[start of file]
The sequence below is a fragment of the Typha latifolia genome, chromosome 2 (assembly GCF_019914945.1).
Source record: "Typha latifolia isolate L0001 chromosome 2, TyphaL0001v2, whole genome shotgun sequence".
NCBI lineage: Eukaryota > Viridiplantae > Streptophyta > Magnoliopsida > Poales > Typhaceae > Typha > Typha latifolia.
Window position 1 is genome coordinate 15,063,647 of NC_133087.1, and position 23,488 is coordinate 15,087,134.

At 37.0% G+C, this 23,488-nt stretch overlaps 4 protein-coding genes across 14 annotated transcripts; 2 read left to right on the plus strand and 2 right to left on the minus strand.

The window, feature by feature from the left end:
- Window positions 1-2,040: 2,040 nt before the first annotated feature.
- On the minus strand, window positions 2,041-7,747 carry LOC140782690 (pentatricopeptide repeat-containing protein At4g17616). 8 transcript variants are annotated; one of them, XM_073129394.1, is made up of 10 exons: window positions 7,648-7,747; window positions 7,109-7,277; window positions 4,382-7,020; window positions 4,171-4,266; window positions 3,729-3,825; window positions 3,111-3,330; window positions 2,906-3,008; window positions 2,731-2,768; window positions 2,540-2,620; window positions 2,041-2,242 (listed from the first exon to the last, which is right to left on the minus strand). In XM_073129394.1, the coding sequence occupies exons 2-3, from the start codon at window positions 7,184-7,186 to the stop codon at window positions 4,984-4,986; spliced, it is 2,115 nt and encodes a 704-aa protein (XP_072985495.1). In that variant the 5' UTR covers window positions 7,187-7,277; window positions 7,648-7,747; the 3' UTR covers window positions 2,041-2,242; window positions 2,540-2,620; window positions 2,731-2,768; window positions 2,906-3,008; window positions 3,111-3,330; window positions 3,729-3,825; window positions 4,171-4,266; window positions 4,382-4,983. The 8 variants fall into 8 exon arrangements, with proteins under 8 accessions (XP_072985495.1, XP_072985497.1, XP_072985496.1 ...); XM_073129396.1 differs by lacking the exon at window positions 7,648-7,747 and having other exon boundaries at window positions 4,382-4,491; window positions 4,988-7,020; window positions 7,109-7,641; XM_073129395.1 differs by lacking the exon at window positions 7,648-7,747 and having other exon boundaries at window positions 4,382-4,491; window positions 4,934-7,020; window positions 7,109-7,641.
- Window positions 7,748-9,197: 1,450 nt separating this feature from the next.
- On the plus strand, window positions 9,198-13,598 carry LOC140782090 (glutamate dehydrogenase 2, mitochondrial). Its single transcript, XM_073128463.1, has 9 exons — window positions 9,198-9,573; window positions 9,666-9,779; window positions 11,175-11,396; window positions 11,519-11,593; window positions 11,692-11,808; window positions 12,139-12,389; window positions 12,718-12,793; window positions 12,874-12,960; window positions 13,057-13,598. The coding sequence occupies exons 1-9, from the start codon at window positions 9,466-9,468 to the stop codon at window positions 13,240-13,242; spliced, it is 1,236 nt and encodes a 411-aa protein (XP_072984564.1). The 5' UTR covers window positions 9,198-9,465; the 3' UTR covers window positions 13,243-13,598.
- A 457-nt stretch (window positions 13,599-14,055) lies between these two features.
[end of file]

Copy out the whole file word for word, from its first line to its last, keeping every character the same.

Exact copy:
The sequence below is a fragment of the Typha latifolia genome, chromosome 2 (assembly GCF_019914945.1).
Source record: "Typha latifolia isolate L0001 chromosome 2, TyphaL0001v2, whole genome shotgun sequence".
NCBI lineage: Eukaryota > Viridiplantae > Streptophyta > Magnoliopsida > Poales > Typhaceae > Typha > Typha latifolia.
Window position 1 is genome coordinate 15,063,647 of NC_133087.1, and position 23,488 is coordinate 15,087,134.

At 37.0% G+C, this 23,488-nt stretch overlaps 4 protein-coding genes across 14 annotated transcripts; 2 read left to right on the plus strand and 2 right to left on the minus strand.

The window, feature by feature from the left end:
- Window positions 1-2,040: 2,040 nt before the first annotated feature.
- On the minus strand, window positions 2,041-7,747 carry LOC140782690 (pentatricopeptide repeat-containing protein At4g17616). 8 transcript variants are annotated; one of them, XM_073129394.1, is made up of 10 exons: window positions 7,648-7,747; window positions 7,109-7,277; window positions 4,382-7,020; window positions 4,171-4,266; window positions 3,729-3,825; window positions 3,111-3,330; window positions 2,906-3,008; window positions 2,731-2,768; window positions 2,540-2,620; window positions 2,041-2,242 (listed from the first exon to the last, which is right to left on the minus strand). In XM_073129394.1, the coding sequence occupies exons 2-3, from the start codon at window positions 7,184-7,186 to the stop codon at window positions 4,984-4,986; spliced, it is 2,115 nt and encodes a 704-aa protein (XP_072985495.1). In that variant the 5' UTR covers window positions 7,187-7,277; window positions 7,648-7,747; the 3' UTR covers window positions 2,041-2,242; window positions 2,540-2,620; window positions 2,731-2,768; window positions 2,906-3,008; window positions 3,111-3,330; window positions 3,729-3,825; window positions 4,171-4,266; window positions 4,382-4,983. The 8 variants fall into 8 exon arrangements, with proteins under 8 accessions (XP_072985495.1, XP_072985497.1, XP_072985496.1 ...); XM_073129396.1 differs by lacking the exon at window positions 7,648-7,747 and having other exon boundaries at window positions 4,382-4,491; window positions 4,988-7,020; window positions 7,109-7,641; XM_073129395.1 differs by lacking the exon at window positions 7,648-7,747 and having other exon boundaries at window positions 4,382-4,491; window positions 4,934-7,020; window positions 7,109-7,641.
- Window positions 7,748-9,197: 1,450 nt separating this feature from the next.
- On the plus strand, window positions 9,198-13,598 carry LOC140782090 (glutamate dehydrogenase 2, mitochondrial). Its single transcript, XM_073128463.1, has 9 exons — window positions 9,198-9,573; window positions 9,666-9,779; window positions 11,175-11,396; window positions 11,519-11,593; window positions 11,692-11,808; window positions 12,139-12,389; window positions 12,718-12,793; window positions 12,874-12,960; window positions 13,057-13,598. The coding sequence occupies exons 1-9, from the start codon at window positions 9,466-9,468 to the stop codon at window positions 13,240-13,242; spliced, it is 1,236 nt and encodes a 411-aa protein (XP_072984564.1). The 5' UTR covers window positions 9,198-9,465; the 3' UTR covers window positions 13,243-13,598.
- A 457-nt stretch (window positions 13,599-14,055) lies between these two features.